Last month’s annual USPS financial report reinforces the point that the postal networks are thriving—profitable this year by $1.4 billion after what USPS called its best quarterly and annual performance in many years—and that dismantling the networks is precisely the wrong thing to do.
The USPS report shows that letter revenue rose as the economy improves, while package revenue skyrocketed by 9.1 percent, the biggest increase on record. That reflects growing online shopping, which makes the Internet a net positive for USPS—auguring well for the future.
Proposals that involve slowing the mail by closing processing plants, and degrading service by ending Saturday and door-to-door delivery or reducing post office hours, are nonsensical. Dismantling postal networks that have returned to profitability and that provide Americans and their businesses with the world’s most efficient and affordable delivery service would hurt the public.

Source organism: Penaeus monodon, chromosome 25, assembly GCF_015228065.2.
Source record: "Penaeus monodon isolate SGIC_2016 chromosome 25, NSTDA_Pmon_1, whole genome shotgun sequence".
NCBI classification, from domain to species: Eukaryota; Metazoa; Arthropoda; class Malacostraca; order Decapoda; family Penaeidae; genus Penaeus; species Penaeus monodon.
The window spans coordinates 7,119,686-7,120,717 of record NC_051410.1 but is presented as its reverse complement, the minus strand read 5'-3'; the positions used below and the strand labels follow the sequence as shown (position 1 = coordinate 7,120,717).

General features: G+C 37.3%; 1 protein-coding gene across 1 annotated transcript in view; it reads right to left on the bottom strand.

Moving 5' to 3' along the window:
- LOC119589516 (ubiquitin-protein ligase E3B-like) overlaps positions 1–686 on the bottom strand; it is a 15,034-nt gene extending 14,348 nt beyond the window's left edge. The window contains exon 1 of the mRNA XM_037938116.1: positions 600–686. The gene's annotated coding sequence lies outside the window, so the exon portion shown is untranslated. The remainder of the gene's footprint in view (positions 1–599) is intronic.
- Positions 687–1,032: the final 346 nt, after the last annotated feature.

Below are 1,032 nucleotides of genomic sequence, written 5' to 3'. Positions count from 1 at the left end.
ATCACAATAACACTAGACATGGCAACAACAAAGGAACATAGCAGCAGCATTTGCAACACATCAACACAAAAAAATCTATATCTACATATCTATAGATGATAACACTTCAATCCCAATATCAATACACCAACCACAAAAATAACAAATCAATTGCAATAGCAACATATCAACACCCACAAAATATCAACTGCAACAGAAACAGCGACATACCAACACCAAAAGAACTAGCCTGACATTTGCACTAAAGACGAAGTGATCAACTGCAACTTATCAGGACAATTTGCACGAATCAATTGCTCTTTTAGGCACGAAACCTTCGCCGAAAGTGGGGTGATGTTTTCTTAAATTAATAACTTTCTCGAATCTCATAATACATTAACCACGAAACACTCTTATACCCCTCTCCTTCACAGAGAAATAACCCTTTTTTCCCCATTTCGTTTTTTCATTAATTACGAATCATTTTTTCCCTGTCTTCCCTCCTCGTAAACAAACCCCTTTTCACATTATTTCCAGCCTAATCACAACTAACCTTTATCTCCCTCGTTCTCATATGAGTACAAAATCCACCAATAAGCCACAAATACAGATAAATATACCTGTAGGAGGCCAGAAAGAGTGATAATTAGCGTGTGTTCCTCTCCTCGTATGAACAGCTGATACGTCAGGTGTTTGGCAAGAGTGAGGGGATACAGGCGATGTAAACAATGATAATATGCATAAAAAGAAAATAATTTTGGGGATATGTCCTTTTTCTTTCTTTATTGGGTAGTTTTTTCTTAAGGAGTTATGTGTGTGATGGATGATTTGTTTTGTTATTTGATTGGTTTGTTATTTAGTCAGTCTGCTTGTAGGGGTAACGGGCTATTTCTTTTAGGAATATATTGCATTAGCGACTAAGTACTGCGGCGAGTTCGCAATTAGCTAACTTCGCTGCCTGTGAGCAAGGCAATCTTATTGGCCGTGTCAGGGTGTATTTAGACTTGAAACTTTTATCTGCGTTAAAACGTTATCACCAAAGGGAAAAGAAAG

By driving away mail and revenue, a shrink-to-survive approach also would destroy an agency that is based in the Constitution and has an 80 percent positive rating from the public with the distinction as the most trusted Federal Agency.
Lawmakers should strengthen the networks while addressing the onerous pre-funding of future retiree health benefits imposed by a lame-duck Congress in 2006. This burden, required of no other entity, is essentially the red ink, and addressing it would strengthen the Postal Service moving forward.
No other federal agency is burdened with this Congressional mandate. The time is now to eliminate the pre-funding of retiree healthcare, which currently has $50 billion stored away, enough to cover premiums for decades to come and switch to a pay-as-you-go method of funding. Then, the Postal Service can continue to provide Americans and their businesses with the world’s most affordable delivery service without using a dime of taxpayer money.
Congress broke it and Congress can fix it. The time is now!